Oklahoma actually experienced a greater percentage decline in natural gas production in February 2021 than Texas did, according to the U.S. Energy Information Administration, So why didn’t Oklahoma experience as severe blackouts and loss of life as Texas during the storm? Unlike Texas, Oklahoma is part of the Eastern Interconnection power grid, which covers most of the states east of the Rocky Mountains, except for most of Texas. Within that grid, Oklahoma is also a member state of the Southwest Power Pool, which allowed power plants in other states to sell electricity to customers in Oklahoma in order to make up the difference in electrical generation during the deep freeze. In extreme cases, the Southwest Power Pool can also draw electricity from wholesale power markets outside of its own area. Most of Texas’s power grid is intentionally isolated from other grids, in part to prevent federal regulation by sending electricity over state lines.
— Clifton Adcock
Claim: Candidates David and Thomsen have not signed an anti-corruption pledge that includes a promise to disclose donors.
Source: Hornback said, “I’d also like to challenge you guys to sign an anti-corruption pledge to be forthcoming with your donations and be willing to share that with the Oklahoma people.”
Fact check: Mixed
It’s true that David and Thomsen have not signed an anti-corruption pledge from the group Clean Up Oklahoma. Hornback and Spradling have signed the pledge.
But the pledge doesn’t call for a promise to disclose campaign donors, which is already required by the Oklahoma Ethics Commission. The pledge does call for candidates to support creating a “publicly financed campaign system that gives state candidates the option to run clean without relying on big-dollar campaign contributions,” as well as strengthening the state’s open records laws, requiring politicians to disclose their tax returns and prohibiting former elected officials from lobbying for two years after leaving a government job.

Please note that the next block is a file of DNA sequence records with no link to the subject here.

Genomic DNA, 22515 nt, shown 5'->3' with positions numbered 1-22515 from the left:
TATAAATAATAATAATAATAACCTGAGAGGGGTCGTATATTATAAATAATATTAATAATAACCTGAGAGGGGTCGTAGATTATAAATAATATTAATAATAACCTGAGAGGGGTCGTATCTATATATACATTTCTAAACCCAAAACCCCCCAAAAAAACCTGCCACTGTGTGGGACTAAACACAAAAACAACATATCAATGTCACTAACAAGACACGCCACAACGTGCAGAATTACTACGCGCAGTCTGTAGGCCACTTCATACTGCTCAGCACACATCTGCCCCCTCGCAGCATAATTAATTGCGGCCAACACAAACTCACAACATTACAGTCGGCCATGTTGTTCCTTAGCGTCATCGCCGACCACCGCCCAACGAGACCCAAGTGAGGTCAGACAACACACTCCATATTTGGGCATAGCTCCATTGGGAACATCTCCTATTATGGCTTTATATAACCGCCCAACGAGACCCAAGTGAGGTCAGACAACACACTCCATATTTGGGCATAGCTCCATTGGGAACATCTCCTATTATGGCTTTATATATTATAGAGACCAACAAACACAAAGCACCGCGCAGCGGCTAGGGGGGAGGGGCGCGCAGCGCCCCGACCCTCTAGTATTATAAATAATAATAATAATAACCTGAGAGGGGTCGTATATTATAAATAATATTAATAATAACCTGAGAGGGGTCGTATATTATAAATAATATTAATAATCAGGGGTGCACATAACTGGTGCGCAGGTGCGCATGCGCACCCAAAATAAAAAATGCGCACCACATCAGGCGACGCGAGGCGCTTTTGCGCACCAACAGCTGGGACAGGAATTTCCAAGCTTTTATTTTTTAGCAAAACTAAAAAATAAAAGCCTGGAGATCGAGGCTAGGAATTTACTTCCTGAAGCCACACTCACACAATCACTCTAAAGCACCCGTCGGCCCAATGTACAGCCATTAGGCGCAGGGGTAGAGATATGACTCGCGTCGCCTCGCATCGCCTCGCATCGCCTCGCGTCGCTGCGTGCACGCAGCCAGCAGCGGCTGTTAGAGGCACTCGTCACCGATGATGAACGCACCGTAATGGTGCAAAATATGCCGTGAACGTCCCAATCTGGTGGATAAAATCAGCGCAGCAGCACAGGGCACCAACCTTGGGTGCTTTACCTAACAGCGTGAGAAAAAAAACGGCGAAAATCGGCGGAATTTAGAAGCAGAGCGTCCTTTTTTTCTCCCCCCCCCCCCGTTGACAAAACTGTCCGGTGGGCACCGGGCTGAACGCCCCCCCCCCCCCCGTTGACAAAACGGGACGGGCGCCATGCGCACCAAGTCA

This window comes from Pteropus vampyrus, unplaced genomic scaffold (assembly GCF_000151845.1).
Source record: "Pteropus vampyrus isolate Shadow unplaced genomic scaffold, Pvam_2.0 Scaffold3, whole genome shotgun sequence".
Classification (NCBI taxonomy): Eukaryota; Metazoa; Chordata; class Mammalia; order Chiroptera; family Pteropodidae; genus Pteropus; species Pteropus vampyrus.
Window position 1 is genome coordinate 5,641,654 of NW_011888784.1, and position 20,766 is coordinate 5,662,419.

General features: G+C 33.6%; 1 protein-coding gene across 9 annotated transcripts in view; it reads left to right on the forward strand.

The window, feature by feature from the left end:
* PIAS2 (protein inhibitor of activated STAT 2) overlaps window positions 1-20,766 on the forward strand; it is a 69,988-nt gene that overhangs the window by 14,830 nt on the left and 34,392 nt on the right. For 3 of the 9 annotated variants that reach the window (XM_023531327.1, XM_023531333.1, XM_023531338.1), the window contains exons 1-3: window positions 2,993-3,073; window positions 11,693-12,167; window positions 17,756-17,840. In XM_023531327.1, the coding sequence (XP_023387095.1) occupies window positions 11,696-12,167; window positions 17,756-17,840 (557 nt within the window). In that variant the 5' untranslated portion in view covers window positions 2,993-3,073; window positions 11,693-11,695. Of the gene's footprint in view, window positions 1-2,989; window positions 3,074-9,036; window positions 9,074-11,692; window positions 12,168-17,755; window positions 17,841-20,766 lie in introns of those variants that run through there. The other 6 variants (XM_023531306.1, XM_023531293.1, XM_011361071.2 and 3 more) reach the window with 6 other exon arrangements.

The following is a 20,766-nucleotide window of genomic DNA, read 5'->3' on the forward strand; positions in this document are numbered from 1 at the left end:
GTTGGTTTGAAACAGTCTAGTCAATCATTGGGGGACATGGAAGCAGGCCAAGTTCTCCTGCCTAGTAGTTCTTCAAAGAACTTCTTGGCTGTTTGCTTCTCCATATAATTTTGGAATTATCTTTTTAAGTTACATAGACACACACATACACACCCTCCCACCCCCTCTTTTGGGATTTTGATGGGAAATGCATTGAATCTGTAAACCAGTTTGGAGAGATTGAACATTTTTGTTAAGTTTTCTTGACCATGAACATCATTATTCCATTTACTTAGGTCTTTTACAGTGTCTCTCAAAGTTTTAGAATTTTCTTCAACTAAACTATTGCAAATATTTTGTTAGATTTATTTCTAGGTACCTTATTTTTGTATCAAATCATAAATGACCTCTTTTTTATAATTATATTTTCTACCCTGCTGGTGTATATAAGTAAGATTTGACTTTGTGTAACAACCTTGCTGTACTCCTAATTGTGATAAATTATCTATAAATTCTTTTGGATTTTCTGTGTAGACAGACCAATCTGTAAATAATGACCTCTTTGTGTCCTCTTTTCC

“Voters deserve to know who’s willing to clean up the mess in state government and who’s not, and that’s especially true for corporation commissioners who oversee our utility rates,” said Jay Williams, campaign manager for Clean Up Oklahoma. “If a politician refuses to sign an anti-corruption pledge, it should raise serious concerns for any voter.”
— Kayla Branch
Claim: A tribe is trying to take over regulating gravel and other kinds of mining in Oklahoma after the U.S. Supreme Court ruling in McGirt v. Oklahoma.
Source: Spradling said, “I know one of the tribes is already trying to get gravel and other things under the ground.”
Fact check: Mostly False
The McGirt ruling has affected mining regulation in Eastern Oklahoma, but not in the way Spradling claimed. Oklahoma lost jurisdiction over surface mining on tribal lands to the federal government following the ruling. However, The Frontier could find no evidence of tribal efforts to regulate mining.
Suzen Rodesney, a spokeswoman for the Oklahoma Department of Mines, said she “has not received any correspondence or had any discussions regarding tribal nations taking over regulation of mining.” She also noted that the agency would be aware if this were occuring.
Representatives from the Cherokee Nation and the Muscogee Nation both said they were unaware of any efforts to take over regulation of gravel mining.
— Garrett Yalch
- True: A claim that is backed up by factual evidence
- Mostly True: A claim that is mostly true but also contains some inaccurate details
- Mixed: A claim that contains a combination of accurate and inaccurate or unproven information
- True but misleading: A claim that is factually true but omits critical details or context
- Mostly False: A claim that is mostly false but also contains some accurate details
- False: A claim that has no basis in fact